The second quotation, the head lines and editorial from the April publications of a Sunday newspaper syndicate, is as follows:
|WHEN THE WORLD'S BACK BROKE|
By James Oliver Curwood
Charles Livingston Bull
EDITOR'S VOTE.—Mr. Curwood is the first writer to tell in fiction the dramatic story of that day thousands of years ago, when in the space of what was probably tin more than a few minutes the earth tilted twenty-three and a half degrees on its axis, transforming what was then a tropical world into the blackness of a night which lasted for unnumbered centuries, and out of which came what are known as the North Polar regions of today. In that one "first night" of a life that had known only perpetual day all living creatures perished; but entombed in their caskets of ice and frozen earth many of tin m have conn down tn us fifty or a hundred thousand years later, so completely preserved that the flesh of mastodons recently discovered was eaten by dogs and men. In fact, Mr. Curwood helped uncover a mastodon at Fort Migley and ate of the flesh.
QUARANTINE OF HAWAIIAN FRUIT
The office of information of the Department of Agriculture has sent out a notice in regard to the stringent regulations which have been adopted to guard against danger from the melon fly and the Mediterranean fruit fly. Any one who attempts after May 1, to bring into the United States certain Hawaiian fruits, nuts and vegetables will face a penalty of $500 fine or imprisonment for a year or both. A new order issued by the Department of Agriculture provides this punishment for attempts to violate the quarantine declared in 1912, under the plants quarantine act, against Hawaiian products which might introduce into the United States two dangerous pests, the melon fly and the Mediterranean fruit fly. ruder the new regulations importations of bananas and pineapples are per mined under stringent conditions of inspection and certification. Practically all other fruits and such vegetables as tomatoes, squashes, green peppers and string leans are absolutely excluded. Circulars are to be distributed on all incoming steamships warning passengers of the quarantine and the reason for it.
Hitherto the United states has fortunately been free from both the melon fly and the Mediterranean fruit fly. The latter in particular has proved a source of great loss, practically putting i an end to the fruit industry wherever it has obtained a good foothold. The Bermuda peach crop, for instance, is now a thing of the past. It is believed to have originated on the west coast of Africa, its name being due to the great damage it did after it had been carried to the Mediterranean. It also spread to Bermuda, South Africa, Australia and New Zealand, whence t was carried in ships' cargoes to Hawaii. In all probability the fly would lie in California to-day if it were not for the fact that no fruit is grown in the immediate vicinity of San Francisco. The great danger is that some traveler may unknowingly bring with him as a curiosity pest-infected fruit, nuts or vegetables and introduce them into a region favorable for the fly's spread.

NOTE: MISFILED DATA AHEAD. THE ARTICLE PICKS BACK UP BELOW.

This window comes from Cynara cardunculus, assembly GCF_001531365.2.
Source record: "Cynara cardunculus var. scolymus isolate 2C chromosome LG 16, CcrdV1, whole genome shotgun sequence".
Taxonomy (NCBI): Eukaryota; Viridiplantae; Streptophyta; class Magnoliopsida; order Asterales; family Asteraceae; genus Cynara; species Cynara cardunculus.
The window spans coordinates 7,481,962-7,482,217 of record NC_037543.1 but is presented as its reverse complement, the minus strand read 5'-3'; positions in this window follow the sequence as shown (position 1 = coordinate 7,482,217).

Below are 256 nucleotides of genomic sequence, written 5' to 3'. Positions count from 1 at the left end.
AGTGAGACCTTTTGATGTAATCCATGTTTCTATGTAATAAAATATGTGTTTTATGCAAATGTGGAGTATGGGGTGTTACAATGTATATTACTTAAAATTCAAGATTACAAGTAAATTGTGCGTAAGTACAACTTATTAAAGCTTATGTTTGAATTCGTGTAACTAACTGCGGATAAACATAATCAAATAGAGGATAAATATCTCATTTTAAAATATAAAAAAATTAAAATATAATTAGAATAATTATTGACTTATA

Commercially the quarantine will not seriously interfere with Hawaiian industries. Bananas and pineapples, the only fruits which are grown in the island in commercial quantities, do not, as a rule, carry the infection. When property inspected and packed in accordance with the department's regulations, they will, therefore, be allowed admission. Other fruits, such as alligator pears, Chinese ink berries,
figs, guavas, papayas, etc., are far more dangerous. They have, however, little commercial importance. If they are taken on board at all, they must either be consumed or thrown overboard before the ship reaches the United States.
We record with regret the deaths of Dr. Edward Singleton Holden, astronomer and librarian of the United States Naval Academy, formerly director of the Lick Observatory; of Mr. George Westinghouse, the distinguished inventor and engineer; of Dr. Alexander F. Chamberlain, professor of anthropology at Clark University; of Adolph Francis Alphonse Bandelier, an authority on South American archeology, lecturer in Columbia University, and of Dr. John Henry Poynting, professor of physics at Birmingham University.
A portrait of Sir William Ramsay, painted by Mr. Mark Milbanke, has been presented to University College, London, by former colleagues and past students. Professor J. Norman Collie made the address. A replica of the portrait has been presented to Lady Ramsay.
The former students of Dr. J. McKeen Cattell, professor of psychology in Columbia University, at a dinner held in New York on April 8, presented him, in celebration of his completion of twenty-five years as professor of psychology, with a "Festschrift" in the form of reviews of his researches and of the work in psychology to which they have led. On April 6, 7 and 8, there was held at Columbia University a Conference on Individual Psychology by former students of the department of psychology, at which thirty papers were presented.
The Rockefeller Institute for Medical Research, New York, announces that it has received from Mr. John D. Rockefeller an additional endowment of $1,000,000 for the purpose of organizing a department for the study of animal diseases. A gift of $50,000 has also been received from Mr. James J. Hill, for the study of hog cholera.
Following the disastrous fire at Wellesley College the General Education Board has promised to give $750,000 to the college on condition that the balance of the $2,000,000 restoration and endowment fund is completed by January 1, 1915.
Mr. Andrew Carnegie has given $100,000 to the New York Zoological Society to provide a pension fund for the Now York Zoological Park and the Aquarium. The scientific staff and the employees will contribute annually 2 per cent, of their salaries, and any sum that may be lacking will 1 e made up by the Zoological Society.
As has already been noted in Science, the American Chemical Society held its spring meeting at Cincinnati, Ohio, during the week of April 6. Each of the sections had a full and important program. At the general session on the first day, after addresses of welcome by the mayor of the city and the president of the University of Cincinnati, and a reply by the president of the society. Professor Theodore W. Richards, the following papers were announced: Arthur L. Day, "The Chemical Problems of an Active Volcano"; L. J. Henderson, "The Chemical Fitness of the World for Life"; W. D. Bancroft, "Flame Reactions"; Irving Langmuir, "Chemical Reactions at Low Pressures."